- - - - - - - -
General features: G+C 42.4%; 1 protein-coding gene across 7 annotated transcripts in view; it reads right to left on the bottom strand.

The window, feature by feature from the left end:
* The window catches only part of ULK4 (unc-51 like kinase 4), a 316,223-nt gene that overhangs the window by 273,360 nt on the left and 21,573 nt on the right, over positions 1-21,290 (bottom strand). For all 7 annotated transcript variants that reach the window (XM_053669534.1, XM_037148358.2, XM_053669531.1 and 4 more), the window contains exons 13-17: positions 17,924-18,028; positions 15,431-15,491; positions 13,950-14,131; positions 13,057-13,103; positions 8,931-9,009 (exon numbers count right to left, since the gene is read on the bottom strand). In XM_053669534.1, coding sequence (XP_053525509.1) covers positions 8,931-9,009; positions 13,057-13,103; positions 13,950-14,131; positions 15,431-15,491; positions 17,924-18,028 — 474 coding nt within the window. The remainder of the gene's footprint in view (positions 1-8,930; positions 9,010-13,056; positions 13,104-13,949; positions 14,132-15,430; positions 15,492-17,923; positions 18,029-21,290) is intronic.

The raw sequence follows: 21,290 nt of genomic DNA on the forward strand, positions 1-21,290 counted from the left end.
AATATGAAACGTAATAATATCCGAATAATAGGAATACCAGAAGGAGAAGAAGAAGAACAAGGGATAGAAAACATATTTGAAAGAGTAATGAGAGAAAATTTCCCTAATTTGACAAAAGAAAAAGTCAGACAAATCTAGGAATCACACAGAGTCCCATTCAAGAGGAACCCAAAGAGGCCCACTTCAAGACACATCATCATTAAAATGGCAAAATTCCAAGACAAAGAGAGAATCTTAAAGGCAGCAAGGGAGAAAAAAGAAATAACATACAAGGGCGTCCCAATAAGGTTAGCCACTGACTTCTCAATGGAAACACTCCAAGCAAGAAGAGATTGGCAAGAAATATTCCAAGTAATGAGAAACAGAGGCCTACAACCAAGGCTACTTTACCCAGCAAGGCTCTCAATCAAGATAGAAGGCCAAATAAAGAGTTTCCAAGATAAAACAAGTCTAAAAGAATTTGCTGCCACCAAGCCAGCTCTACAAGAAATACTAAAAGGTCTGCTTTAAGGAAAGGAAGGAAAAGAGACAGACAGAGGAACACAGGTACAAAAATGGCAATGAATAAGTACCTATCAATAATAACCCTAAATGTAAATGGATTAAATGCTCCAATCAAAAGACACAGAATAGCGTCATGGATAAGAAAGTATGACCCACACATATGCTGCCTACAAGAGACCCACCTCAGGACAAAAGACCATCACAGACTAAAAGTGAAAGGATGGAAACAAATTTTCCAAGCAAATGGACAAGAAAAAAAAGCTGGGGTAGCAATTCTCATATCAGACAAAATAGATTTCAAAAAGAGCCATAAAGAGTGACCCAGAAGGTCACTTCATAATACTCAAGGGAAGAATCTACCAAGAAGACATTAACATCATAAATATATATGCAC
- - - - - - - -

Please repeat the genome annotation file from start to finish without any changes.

General features: G+C 42.4%; 1 protein-coding gene across 7 annotated transcripts in view; it reads right to left on the bottom strand.

The window, feature by feature from the left end:
* The window catches only part of ULK4 (unc-51 like kinase 4), a 316,223-nt gene that overhangs the window by 273,360 nt on the left and 21,573 nt on the right, over positions 1-21,290 (bottom strand). For all 7 annotated transcript variants that reach the window (XM_053669534.1, XM_037148358.2, XM_053669531.1 and 4 more), the window contains exons 13-17: positions 17,924-18,028; positions 15,431-15,491; positions 13,950-14,131; positions 13,057-13,103; positions 8,931-9,009 (exon numbers count right to left, since the gene is read on the bottom strand). In XM_053669534.1, coding sequence (XP_053525509.1) covers positions 8,931-9,009; positions 13,057-13,103; positions 13,950-14,131; positions 15,431-15,491; positions 17,924-18,028 — 474 coding nt within the window. The remainder of the gene's footprint in view (positions 1-8,930; positions 9,010-13,056; positions 13,104-13,949; positions 14,132-15,430; positions 15,492-17,923; positions 18,029-21,290) is intronic.

The raw sequence follows: 21,290 nt of genomic DNA on the forward strand, positions 1-21,290 counted from the left end.
AATATGAAACGTAATAATATCCGAATAATAGGAATACCAGAAGGAGAAGAAGAAGAACAAGGGATAGAAAACATATTTGAAAGAGTAATGAGAGAAAATTTCCCTAATTTGACAAAAGAAAAAGTCAGACAAATCTAGGAATCACACAGAGTCCCATTCAAGAGGAACCCAAAGAGGCCCACTTCAAGACACATCATCATTAAAATGGCAAAATTCCAAGACAAAGAGAGAATCTTAAAGGCAGCAAGGGAGAAAAAAGAAATAACATACAAGGGCGTCCCAATAAGGTTAGCCACTGACTTCTCAATGGAAACACTCCAAGCAAGAAGAGATTGGCAAGAAATATTCCAAGTAATGAGAAACAGAGGCCTACAACCAAGGCTACTTTACCCAGCAAGGCTCTCAATCAAGATAGAAGGCCAAATAAAGAGTTTCCAAGATAAAACAAGTCTAAAAGAATTTGCTGCCACCAAGCCAGCTCTACAAGAAATACTAAAAGGTCTGCTTTAAGGAAAGGAAGGAAAAGAGACAGACAGAGGAACACAGGTACAAAAATGGCAATGAATAAGTACCTATCAATAATAACCCTAAATGTAAATGGATTAAATGCTCCAATCAAAAGACACAGAATAGCGTCATGGATAAGAAAGTATGACCCACACATATGCTGCCTACAAGAGACCCACCTCAGGACAAAAGACCATCACAGACTAAAAGTGAAAGGATGGAAACAAATTTTCCAAGCAAATGGACAAGAAAAAAAAGCTGGGGTAGCAATTCTCATATCAGACAAAATAGATTTCAAAAAGAGCCATAAAGAGTGACCCAGAAGGTCACTTCATAATACTCAAGGGAAGAATCTACCAAGAAGACATTAACATCATAAATATATATGCAC